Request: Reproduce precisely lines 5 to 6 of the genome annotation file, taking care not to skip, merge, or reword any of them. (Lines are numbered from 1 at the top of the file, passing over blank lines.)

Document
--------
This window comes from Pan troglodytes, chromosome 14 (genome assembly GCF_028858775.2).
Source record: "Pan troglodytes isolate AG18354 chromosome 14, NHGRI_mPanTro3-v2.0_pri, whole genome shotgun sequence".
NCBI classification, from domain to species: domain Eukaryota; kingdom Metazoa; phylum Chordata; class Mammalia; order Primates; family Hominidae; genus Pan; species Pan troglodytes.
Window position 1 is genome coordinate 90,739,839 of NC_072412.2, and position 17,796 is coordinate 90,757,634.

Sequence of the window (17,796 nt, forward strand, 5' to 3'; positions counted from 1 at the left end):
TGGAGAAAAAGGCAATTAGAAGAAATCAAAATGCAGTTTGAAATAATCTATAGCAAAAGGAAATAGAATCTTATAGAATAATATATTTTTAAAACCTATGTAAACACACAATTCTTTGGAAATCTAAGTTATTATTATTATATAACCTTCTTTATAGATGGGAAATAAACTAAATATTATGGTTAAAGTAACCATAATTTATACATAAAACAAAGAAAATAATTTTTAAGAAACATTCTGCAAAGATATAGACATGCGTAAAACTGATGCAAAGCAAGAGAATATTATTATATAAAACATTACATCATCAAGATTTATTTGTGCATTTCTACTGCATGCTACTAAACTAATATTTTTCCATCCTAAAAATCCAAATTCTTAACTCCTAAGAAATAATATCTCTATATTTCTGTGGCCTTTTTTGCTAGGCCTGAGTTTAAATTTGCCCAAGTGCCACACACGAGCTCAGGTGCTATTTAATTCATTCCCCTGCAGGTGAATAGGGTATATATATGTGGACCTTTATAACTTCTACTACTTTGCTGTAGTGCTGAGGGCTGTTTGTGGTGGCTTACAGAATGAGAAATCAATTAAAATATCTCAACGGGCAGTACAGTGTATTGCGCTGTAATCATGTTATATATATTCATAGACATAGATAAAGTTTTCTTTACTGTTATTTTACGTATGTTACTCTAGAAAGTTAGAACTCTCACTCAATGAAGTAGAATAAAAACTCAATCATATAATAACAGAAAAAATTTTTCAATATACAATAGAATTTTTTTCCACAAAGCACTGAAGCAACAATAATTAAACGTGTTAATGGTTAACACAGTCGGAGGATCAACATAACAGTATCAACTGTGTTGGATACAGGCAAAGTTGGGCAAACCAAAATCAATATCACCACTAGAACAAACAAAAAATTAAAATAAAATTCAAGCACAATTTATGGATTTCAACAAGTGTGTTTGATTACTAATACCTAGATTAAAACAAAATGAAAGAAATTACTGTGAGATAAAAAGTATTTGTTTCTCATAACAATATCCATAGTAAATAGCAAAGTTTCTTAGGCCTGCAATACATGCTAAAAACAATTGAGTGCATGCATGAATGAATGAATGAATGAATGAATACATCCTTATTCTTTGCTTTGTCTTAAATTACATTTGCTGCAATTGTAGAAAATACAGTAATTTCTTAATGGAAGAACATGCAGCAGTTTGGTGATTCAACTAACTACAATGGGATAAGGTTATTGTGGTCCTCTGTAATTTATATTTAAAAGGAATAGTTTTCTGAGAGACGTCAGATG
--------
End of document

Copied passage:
Sequence of the window (17,796 nt, forward strand, 5' to 3'; positions counted from 1 at the left end):
TGGAGAAAAAGGCAATTAGAAGAAATCAAAATGCAGTTTGAAATAATCTATAGCAAAAGGAAATAGAATCTTATAGAATAATATATTTTTAAAACCTATGTAAACACACAATTCTTTGGAAATCTAAGTTATTATTATTATATAACCTTCTTTATAGATGGGAAATAAACTAAATATTATGGTTAAAGTAACCATAATTTATACATAAAACAAAGAAAATAATTTTTAAGAAACATTCTGCAAAGATATAGACATGCGTAAAACTGATGCAAAGCAAGAGAATATTATTATATAAAACATTACATCATCAAGATTTATTTGTGCATTTCTACTGCATGCTACTAAACTAATATTTTTCCATCCTAAAAATCCAAATTCTTAACTCCTAAGAAATAATATCTCTATATTTCTGTGGCCTTTTTTGCTAGGCCTGAGTTTAAATTTGCCCAAGTGCCACACACGAGCTCAGGTGCTATTTAATTCATTCCCCTGCAGGTGAATAGGGTATATATATGTGGACCTTTATAACTTCTACTACTTTGCTGTAGTGCTGAGGGCTGTTTGTGGTGGCTTACAGAATGAGAAATCAATTAAAATATCTCAACGGGCAGTACAGTGTATTGCGCTGTAATCATGTTATATATATTCATAGACATAGATAAAGTTTTCTTTACTGTTATTTTACGTATGTTACTCTAGAAAGTTAGAACTCTCACTCAATGAAGTAGAATAAAAACTCAATCATATAATAACAGAAAAAATTTTTCAATATACAATAGAATTTTTTTCCACAAAGCACTGAAGCAACAATAATTAAACGTGTTAATGGTTAACACAGTCGGAGGATCAACATAACAGTATCAACTGTGTTGGATACAGGCAAAGTTGGGCAAACCAAAATCAATATCACCACTAGAACAAACAAAAAATTAAAATAAAATTCAAGCACAATTTATGGATTTCAACAAGTGTGTTTGATTACTAATACCTAGATTAAAACAAAATGAAAGAAATTACTGTGAGATAAAAAGTATTTGTTTCTCATAACAATATCCATAGTAAATAGCAAAGTTTCTTAGGCCTGCAATACATGCTAAAAACAATTGAGTGCATGCATGAATGAATGAATGAATGAATGAATACATCCTTATTCTTTGCTTTGTCTTAAATTACATTTGCTGCAATTGTAGAAAATACAGTAATTTCTTAATGGAAGAACATGCAGCAGTTTGGTGATTCAACTAACTACAATGGGATAAGGTTATTGTGGTCCTCTGTAATTTATATTTAAAAGGAATAGTTTTCTGAGAGACGTCAGATG